A “death calculator”: this AI is capable of predicting premature deaths of 35-65 year olds almost every time

A “death calculator”: this AI is capable of predicting premature deaths of 35-65 year olds almost every time


A “death calculator” could soon see the light of day. Danish researchers have been working for several years on an algorithm capable of predicting the major stages of life… until death. The results of the tests, rather conclusive, were published in the journal Nature Computational Science.

To develop Life2vec, scientists used an operating model similar to that of ChatGPT. But instead of processing textual data, the algorithm analyzes life stages such as birth, studies, social benefits or even working hours.

“From a certain point of view, life is just a series of events: people are born, go to the pediatrician, go to school, move, get married, etc.,” the study explains. Here we exploit this similarity to adapt innovations in natural language processing to examine the evolution and predictability of human lives based on detailed event sequences. »

78% success in predicting death

The researchers used anonymized data from nearly six million Danes. “With a very young cohort of people aged between 35 and 65, we try to predict, based on an eight-year period (2008 to 2016), whether the person will die in the next four years, until 2020. The model does this very well, better than any other algorithm,” explains Sune Lehmann, professor at Danamerk Technical University (DTU).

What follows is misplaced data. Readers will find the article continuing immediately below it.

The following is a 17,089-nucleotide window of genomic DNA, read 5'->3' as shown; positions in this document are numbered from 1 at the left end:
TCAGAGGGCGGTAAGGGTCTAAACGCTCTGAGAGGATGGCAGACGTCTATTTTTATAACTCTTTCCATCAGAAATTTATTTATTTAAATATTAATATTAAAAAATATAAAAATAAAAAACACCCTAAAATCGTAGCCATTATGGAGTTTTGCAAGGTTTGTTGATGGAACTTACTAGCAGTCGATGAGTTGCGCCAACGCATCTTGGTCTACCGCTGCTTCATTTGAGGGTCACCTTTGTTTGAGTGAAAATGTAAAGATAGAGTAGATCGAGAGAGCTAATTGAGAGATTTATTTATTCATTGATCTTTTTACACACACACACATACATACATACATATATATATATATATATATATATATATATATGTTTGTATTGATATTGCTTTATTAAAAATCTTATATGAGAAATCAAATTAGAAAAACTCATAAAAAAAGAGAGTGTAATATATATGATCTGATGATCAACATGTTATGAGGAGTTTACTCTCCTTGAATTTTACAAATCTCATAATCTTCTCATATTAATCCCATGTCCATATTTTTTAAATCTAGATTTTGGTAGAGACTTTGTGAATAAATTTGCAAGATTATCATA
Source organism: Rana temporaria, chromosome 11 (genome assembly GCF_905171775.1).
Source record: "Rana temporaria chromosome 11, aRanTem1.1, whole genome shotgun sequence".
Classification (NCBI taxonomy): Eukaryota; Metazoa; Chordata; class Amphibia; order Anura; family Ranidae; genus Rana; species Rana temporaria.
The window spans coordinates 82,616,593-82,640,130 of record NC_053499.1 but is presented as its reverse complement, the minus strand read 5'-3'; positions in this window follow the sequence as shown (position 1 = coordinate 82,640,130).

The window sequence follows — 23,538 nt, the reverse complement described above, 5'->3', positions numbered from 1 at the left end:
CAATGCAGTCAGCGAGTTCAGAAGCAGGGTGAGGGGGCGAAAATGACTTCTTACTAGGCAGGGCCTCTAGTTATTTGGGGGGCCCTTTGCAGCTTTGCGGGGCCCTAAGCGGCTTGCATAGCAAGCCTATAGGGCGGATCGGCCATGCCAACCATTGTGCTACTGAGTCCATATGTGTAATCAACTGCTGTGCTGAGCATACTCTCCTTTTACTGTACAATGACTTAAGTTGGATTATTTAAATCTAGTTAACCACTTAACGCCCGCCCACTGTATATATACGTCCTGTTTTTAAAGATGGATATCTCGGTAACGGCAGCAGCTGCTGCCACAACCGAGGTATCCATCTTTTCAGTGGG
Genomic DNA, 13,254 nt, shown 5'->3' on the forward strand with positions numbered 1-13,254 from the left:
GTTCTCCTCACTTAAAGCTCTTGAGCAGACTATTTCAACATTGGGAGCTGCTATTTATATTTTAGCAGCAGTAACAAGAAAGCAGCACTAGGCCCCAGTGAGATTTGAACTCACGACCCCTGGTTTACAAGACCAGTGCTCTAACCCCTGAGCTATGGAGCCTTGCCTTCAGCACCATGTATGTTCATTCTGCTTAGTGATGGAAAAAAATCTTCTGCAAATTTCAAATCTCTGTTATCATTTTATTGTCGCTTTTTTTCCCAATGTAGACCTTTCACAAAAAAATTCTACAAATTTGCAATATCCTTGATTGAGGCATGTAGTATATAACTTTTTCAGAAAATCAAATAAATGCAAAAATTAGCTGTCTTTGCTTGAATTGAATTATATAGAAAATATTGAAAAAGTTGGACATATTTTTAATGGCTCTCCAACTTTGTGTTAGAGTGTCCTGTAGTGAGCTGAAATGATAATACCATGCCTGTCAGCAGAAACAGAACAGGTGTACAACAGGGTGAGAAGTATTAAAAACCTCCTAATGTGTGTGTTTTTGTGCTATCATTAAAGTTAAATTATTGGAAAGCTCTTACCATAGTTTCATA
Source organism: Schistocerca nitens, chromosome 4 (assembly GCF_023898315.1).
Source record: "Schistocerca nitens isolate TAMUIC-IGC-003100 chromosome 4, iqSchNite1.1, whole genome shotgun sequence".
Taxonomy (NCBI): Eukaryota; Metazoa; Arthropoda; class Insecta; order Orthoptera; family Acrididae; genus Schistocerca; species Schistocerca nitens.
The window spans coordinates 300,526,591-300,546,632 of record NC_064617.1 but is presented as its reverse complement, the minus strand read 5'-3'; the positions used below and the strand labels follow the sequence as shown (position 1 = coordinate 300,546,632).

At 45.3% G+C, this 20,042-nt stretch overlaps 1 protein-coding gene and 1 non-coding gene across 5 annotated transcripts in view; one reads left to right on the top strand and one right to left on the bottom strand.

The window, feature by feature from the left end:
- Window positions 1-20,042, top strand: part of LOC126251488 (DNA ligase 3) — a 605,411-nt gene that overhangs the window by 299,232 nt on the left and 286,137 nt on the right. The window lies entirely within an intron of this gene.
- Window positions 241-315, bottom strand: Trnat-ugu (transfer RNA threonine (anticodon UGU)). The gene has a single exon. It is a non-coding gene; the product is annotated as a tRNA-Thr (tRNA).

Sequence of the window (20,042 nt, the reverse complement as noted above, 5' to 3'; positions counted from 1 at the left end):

This young age group was not chosen at random. Deaths, usually few in number, make it possible to verify the reliability of the program, according to the researchers. On death, the algorithm is right in 78% of cases, on migrations, in 73%.

However, the tool is not yet ready for use by the general public. It still has many biases. “For the moment, it is a research project which explores the field of possibilities (…), we do not know if it treats everyone equally,” explains the researchers.

Fertility, obesity, cancer…

Besides death, the algorithm could be used more widely to predict fertility, obesityas well as the risk of cancer. “It could also predict whether you are going to make a lot of money,” says Professor Lehmann.

For the academic, the project presents a scientific counterweight to the algorithms developed by Gafam (Google, Apple, Facebook, Amazon, Microsoft). “They can also build models like this, but they don’t make them public, they don’t talk about them,” he says. And added: “We can hope that they develop them only to make us buy more products. »



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